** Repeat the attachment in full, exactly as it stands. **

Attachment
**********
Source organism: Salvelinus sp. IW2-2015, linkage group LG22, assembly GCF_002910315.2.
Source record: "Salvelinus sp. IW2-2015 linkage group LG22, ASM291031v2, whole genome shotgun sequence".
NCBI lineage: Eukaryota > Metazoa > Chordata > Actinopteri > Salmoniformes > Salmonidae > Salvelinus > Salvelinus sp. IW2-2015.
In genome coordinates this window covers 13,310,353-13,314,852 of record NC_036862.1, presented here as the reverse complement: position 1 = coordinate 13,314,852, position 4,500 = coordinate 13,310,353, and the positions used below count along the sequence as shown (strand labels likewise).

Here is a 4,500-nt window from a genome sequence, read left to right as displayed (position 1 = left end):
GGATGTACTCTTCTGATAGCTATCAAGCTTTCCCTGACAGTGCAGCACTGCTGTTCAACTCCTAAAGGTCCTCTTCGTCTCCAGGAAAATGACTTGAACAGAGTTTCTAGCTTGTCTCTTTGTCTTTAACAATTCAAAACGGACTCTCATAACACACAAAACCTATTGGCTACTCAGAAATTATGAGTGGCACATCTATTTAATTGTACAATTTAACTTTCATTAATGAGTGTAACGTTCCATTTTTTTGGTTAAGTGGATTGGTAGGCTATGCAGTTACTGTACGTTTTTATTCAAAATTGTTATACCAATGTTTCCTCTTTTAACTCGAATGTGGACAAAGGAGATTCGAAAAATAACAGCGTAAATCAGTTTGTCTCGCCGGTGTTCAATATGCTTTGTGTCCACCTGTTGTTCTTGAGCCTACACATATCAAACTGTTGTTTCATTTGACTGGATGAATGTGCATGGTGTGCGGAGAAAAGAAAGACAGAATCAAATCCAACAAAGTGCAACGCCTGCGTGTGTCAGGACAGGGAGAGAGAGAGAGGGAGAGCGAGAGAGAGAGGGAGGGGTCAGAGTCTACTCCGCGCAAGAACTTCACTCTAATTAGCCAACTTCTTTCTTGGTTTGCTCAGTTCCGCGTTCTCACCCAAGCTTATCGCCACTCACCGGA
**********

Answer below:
Source organism: Salvelinus sp. IW2-2015, linkage group LG22, assembly GCF_002910315.2.
Source record: "Salvelinus sp. IW2-2015 linkage group LG22, ASM291031v2, whole genome shotgun sequence".
NCBI lineage: Eukaryota > Metazoa > Chordata > Actinopteri > Salmoniformes > Salmonidae > Salvelinus > Salvelinus sp. IW2-2015.
In genome coordinates this window covers 13,310,353-13,314,852 of record NC_036862.1, presented here as the reverse complement: position 1 = coordinate 13,314,852, position 4,500 = coordinate 13,310,353, and the positions used below count along the sequence as shown (strand labels likewise).

Here is a 4,500-nt window from a genome sequence, read left to right as displayed (position 1 = left end):
GGATGTACTCTTCTGATAGCTATCAAGCTTTCCCTGACAGTGCAGCACTGCTGTTCAACTCCTAAAGGTCCTCTTCGTCTCCAGGAAAATGACTTGAACAGAGTTTCTAGCTTGTCTCTTTGTCTTTAACAATTCAAAACGGACTCTCATAACACACAAAACCTATTGGCTACTCAGAAATTATGAGTGGCACATCTATTTAATTGTACAATTTAACTTTCATTAATGAGTGTAACGTTCCATTTTTTTGGTTAAGTGGATTGGTAGGCTATGCAGTTACTGTACGTTTTTATTCAAAATTGTTATACCAATGTTTCCTCTTTTAACTCGAATGTGGACAAAGGAGATTCGAAAAATAACAGCGTAAATCAGTTTGTCTCGCCGGTGTTCAATATGCTTTGTGTCCACCTGTTGTTCTTGAGCCTACACATATCAAACTGTTGTTTCATTTGACTGGATGAATGTGCATGGTGTGCGGAGAAAAGAAAGACAGAATCAAATCCAACAAAGTGCAACGCCTGCGTGTGTCAGGACAGGGAGAGAGAGAGAGGGAGAGCGAGAGAGAGAGGGAGGGGTCAGAGTCTACTCCGCGCAAGAACTTCACTCTAATTAGCCAACTTCTTTCTTGGTTTGCTCAGTTCCGCGTTCTCACCCAAGCTTATCGCCACTCACCGGA